If you have a moment, I would like to ask your opinion about the current state of art and commercial architectural photography. My name is Lauren (27) and I'm interested in becoming an architectural photographer. I don't have formal background in photography, but have been learning architecture and photography on my own.
Yet, I'm hesitant about this career path because I'm unsure of the future state of it. The photography field seems so saturated with newcomers and to only want to specialize in architecture seems very limiting as well.
I've looked into the different paths of obtaining my MFA for personal growth or assisting a photographer, but as I have spoken with another photographer, I get the sense that this is not a niche field (architecture) as it used to be and because the photography field in general is saturated, commercial jobs are few and far between.
Is it possible that you can give your opinion on the state of the industry?
Thank you for your time,
L (via email)
A great question that I'm sure many people are pondering, especially in the economy.
There is an old adage in commercial photography, "There is always room for someone good". Yes there are tons of newcomers largely because of the accessibility to quality images because of current digital cameras. But in my area these newcomers tend to be lacking in an understanding of architecture, vision (which can be refined but not taught) and the basic canons of architectural photography like perspective correction (because they didn't learn the trade with the difficulties of film and view cameras). Many seem to think that poor technique is some new creative vision. One stands out from the crowd with refinement, not poor technique masquerading as cleverness. Hence these poorly trained newcomers seem to have no real impact on the knowledgeable market, where the decent budgets are. With the advent of reasonably priced high quality digital, used by inexperienced and low priced competition, my business has boomed. The economy scares me, but not the competition.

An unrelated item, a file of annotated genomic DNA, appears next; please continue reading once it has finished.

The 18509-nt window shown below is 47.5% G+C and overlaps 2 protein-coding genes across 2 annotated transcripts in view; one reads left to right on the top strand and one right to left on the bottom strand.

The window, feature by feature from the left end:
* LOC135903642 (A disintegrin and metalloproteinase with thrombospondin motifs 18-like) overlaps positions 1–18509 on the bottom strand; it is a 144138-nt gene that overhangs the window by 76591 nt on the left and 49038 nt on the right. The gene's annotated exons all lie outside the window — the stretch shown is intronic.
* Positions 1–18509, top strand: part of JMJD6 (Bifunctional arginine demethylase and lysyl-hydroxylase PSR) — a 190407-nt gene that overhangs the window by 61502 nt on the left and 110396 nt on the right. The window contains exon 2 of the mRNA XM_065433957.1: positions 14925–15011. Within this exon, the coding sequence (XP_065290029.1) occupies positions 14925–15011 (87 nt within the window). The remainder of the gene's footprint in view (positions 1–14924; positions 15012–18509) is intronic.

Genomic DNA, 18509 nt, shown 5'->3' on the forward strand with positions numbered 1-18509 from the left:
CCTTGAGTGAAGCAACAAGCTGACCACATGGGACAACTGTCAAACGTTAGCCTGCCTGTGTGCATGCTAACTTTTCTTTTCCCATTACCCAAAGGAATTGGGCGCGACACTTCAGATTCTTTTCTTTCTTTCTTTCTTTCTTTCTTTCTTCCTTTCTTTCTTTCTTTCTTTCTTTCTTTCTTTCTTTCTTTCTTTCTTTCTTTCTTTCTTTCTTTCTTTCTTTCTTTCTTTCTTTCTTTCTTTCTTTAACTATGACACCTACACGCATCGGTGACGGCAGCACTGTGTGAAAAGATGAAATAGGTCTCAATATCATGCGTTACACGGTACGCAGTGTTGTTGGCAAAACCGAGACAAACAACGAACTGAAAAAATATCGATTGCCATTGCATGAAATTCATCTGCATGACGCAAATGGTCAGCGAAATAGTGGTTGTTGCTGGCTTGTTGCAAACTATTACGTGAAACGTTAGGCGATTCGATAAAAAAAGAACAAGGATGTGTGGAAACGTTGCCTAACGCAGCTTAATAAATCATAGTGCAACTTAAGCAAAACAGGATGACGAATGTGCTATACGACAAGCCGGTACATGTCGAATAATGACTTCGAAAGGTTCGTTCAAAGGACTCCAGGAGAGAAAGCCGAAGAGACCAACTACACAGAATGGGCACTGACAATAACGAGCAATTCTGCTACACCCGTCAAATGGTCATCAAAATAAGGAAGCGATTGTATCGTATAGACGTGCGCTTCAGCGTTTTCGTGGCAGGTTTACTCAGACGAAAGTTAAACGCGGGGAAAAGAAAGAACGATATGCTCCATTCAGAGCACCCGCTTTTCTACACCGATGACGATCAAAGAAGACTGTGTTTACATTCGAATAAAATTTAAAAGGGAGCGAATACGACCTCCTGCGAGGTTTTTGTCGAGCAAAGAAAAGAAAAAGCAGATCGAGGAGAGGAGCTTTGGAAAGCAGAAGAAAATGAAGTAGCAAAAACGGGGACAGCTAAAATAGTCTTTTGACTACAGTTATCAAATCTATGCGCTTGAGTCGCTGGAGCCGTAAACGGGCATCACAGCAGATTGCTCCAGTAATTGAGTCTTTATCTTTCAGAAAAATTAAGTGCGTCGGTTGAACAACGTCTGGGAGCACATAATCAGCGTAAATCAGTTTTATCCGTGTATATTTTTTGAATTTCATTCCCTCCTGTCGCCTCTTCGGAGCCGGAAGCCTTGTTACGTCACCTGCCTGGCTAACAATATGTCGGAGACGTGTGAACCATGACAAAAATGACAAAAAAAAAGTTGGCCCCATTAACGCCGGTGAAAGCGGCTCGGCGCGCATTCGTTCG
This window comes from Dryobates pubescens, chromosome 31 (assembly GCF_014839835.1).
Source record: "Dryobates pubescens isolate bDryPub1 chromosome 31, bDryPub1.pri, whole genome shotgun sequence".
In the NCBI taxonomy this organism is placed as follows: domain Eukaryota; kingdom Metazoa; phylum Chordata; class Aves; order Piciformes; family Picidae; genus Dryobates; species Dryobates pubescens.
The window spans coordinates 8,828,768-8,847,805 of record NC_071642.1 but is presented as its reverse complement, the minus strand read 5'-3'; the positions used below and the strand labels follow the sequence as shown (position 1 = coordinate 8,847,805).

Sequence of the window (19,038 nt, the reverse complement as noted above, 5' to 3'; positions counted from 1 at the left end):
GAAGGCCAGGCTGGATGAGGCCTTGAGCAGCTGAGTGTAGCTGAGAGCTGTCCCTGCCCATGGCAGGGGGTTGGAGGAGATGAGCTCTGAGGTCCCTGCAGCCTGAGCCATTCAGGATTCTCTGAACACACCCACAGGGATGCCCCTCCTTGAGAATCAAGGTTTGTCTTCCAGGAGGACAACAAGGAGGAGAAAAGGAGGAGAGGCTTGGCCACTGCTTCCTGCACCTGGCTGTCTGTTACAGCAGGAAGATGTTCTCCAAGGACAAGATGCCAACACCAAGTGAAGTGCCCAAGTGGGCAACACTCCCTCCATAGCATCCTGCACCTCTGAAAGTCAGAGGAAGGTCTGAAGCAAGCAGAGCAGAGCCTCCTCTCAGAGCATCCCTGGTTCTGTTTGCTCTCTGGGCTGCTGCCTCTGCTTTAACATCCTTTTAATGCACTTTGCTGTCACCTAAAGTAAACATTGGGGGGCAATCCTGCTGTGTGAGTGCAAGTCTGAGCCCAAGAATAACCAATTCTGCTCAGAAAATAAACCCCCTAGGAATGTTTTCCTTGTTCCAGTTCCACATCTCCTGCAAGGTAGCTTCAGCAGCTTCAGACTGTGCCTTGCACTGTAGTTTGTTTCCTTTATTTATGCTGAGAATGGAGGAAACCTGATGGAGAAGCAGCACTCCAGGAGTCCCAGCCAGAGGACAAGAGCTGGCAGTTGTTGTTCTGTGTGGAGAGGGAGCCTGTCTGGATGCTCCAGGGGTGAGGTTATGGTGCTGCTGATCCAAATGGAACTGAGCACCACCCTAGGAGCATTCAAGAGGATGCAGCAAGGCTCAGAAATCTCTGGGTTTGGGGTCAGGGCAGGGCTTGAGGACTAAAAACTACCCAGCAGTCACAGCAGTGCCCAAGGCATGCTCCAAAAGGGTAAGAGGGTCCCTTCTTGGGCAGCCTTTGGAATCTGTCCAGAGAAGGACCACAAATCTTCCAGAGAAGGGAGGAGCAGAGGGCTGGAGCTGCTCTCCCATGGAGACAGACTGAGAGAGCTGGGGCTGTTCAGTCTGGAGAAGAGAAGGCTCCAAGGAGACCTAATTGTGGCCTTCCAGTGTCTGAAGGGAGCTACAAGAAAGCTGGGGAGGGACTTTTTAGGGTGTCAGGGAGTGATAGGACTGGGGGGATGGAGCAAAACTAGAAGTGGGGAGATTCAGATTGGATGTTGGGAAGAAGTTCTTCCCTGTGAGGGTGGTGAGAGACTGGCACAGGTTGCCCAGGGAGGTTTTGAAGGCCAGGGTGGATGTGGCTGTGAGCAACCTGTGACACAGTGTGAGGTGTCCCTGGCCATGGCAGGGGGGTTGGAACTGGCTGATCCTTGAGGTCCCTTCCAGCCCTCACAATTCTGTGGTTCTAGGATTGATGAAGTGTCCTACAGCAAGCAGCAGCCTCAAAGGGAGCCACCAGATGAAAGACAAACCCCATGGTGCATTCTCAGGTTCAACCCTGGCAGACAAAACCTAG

The AP market will evolve, but I don't see a time when it will be irrelevant. Computer graphics (CG) will make renderings and retouching seemless and believable, but there will always be a need for high quality interpretations of actual buildings as they were built for magazines, design competitions, portfolios etc. That is the strength of good APs. We can make anything look good.
You don't have to go to a formal school to become a top-notch architectural photographer, but you do have to school yourself. Assisting and workshops are a great source of knowledge as is studying the work of masters and trying to emulate it. With digital there is little cost (beyond the equipment) to practicing. You don't have to spend tons of money on film and processing for example. The drawback to self-education vs. formal education is the lack of constructive criticism. Most people have a hard time taking a good hard objective look at their own work. So in that regard, I am a believer in formal education and the kind of mentoring one can get in that environment. However, many of the greats have not had a formal photographic education. I came from both camps. formally trained in art schools, but learned the specifics of architectural photography totally on my own.
I don't know if that helps.
Response from L,
Thank you Kirk for taking the time out to reply honestly. I'm still undecided on a concrete plan of action and I think it's going to be a long process of thought and action, but your perspective is helpful and appreciated. I'll keep researching, attending workshops and taking art classes.